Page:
Simple Organic Leadership Synthesis

As the Spirit shapes the Simple Church, the primary task of leadership is not so much to lead as it is to “build a foundation—a place for the walls to rest.” Leadership in the organic paradigm facilitates the Spirit’s work of formation, and therefore it is crucial that it pattern itself after the style and function of the Holy Spirit.

Given the crucial nature of leadership and its potential for kingdom impact, either negative or positive, it is important that it be a leadership that empowers rather than exploits. The fivefold ministry of Ephesians 4:1-16 is the relevant leadership model for Simple Organic Church forms. This includes apostles, prophets, evangelists, pastors and teachers, which Alan Hirsch and Micheal Frost have termed an APEPT team (Apostle, Prophet, Evangelist, Pastor, Teacher) and recently changed APEST team (Apostle, Prophet, Evangelist, Shepherd, Teacher). Ideally, this is team ministry where missing from this model are strategic planning and organizational charts common with more hierarchical forms.  

The framework for Simple Church leadership starts from a place different than that of traditional church paradigms.

Leadership Paradigm Starting Points

The lens through which one views the essential nature of the Church, is either institutional or organic, leading to divergent ecclesiological conceptions, specifically in regard to leadership. This divergence occurs at the outset by perceiving leadership emerging from two different starting points.  The below chart illustrates these distinct starting points and some of the results of each paradigm.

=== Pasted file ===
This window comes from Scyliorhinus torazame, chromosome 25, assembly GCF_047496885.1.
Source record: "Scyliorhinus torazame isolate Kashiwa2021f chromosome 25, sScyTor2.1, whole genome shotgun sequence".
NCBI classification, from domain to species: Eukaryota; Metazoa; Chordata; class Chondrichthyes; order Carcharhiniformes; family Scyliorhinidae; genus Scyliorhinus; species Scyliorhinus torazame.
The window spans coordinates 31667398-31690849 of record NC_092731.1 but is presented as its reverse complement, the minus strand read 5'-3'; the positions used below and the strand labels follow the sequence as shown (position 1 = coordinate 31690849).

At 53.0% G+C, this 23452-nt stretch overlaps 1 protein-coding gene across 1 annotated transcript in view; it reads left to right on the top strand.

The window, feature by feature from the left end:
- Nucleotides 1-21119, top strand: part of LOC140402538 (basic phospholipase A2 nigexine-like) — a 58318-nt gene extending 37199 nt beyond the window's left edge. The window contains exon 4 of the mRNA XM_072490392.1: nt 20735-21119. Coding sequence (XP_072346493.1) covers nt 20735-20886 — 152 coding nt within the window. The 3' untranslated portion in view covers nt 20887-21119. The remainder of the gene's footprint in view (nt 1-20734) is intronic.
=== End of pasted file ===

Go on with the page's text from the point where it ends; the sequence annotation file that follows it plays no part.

Organic/Simple Church   Conventional/Institutional Church

 Starting point: The body of Christ.

 Starting point: Leadership
offices in the church. The true church is found where (a) the Word of God is
rightly proclaimed; (b) the sacraments are rightly administered.

Bottom up: The church’s ministry is
shaped by the gifts and callings distributed by the Holy Spirit to the whole
body of Christ.

 Top-down: The ministry is the province of the ordained offices of the church.

 All ministry is lay ministry lead.

Lay ministry supplements and is
secondary to ordained ministry.               

Conclusion: One people/one ministry.

Conclusion: Two people (clergy/laity)   [1]

Howard Snyder defines ‘hierarchical’ at its essential level as “a vertical structure of at least thee levels. Primary authority resides at the top, and each descending level is under the authority of the higher levels. Position in the hierarchy corresponds to rank within the whole.” [2]  From an organic perspective, the people of God are one people and, therefore, one ministry level.

In the organic or ecological realm is not hierarchical, because the principle of self-organization dominates leadership structures, not a vertical graduation, but one that evolves from a horizontal level. “An organic view of ministry begins with the people of God as the place where ministry resides, and it conceives of leadership from within the body.”  The image is not that of a vertical line, but a circle, not a pyramid, but a network or a living organism, which is entirely descriptive of an APEST team.

In contrast, an institutional view of leadership places ministry within the confines of an ordained clergy and attempts to add on the role of lay ministry. APEST leadership is understood to be non-hierarchical in structure, or using another term, in an “heirarchical” [3] arrangement. This term is taken from Paul’s words to the Romans, “Now if we are children, then we are heirs—heirs of God and co-heirs with Christ, if indeed we share in his sufferings in order that we may also share in his glory.”    If we are co-heirs with Christ, would it not be appropriate to assume that we are also heirs with other members of the Church?

Jesus alone is head of his Church. With Jesus as the head of his church, the modern clergy/laity distinctions are understood to be unnecessary. Jesus teaches against hierarchy at the last supper. He uses the last hours of his earthly ministry to teach something opposite—servant leadership: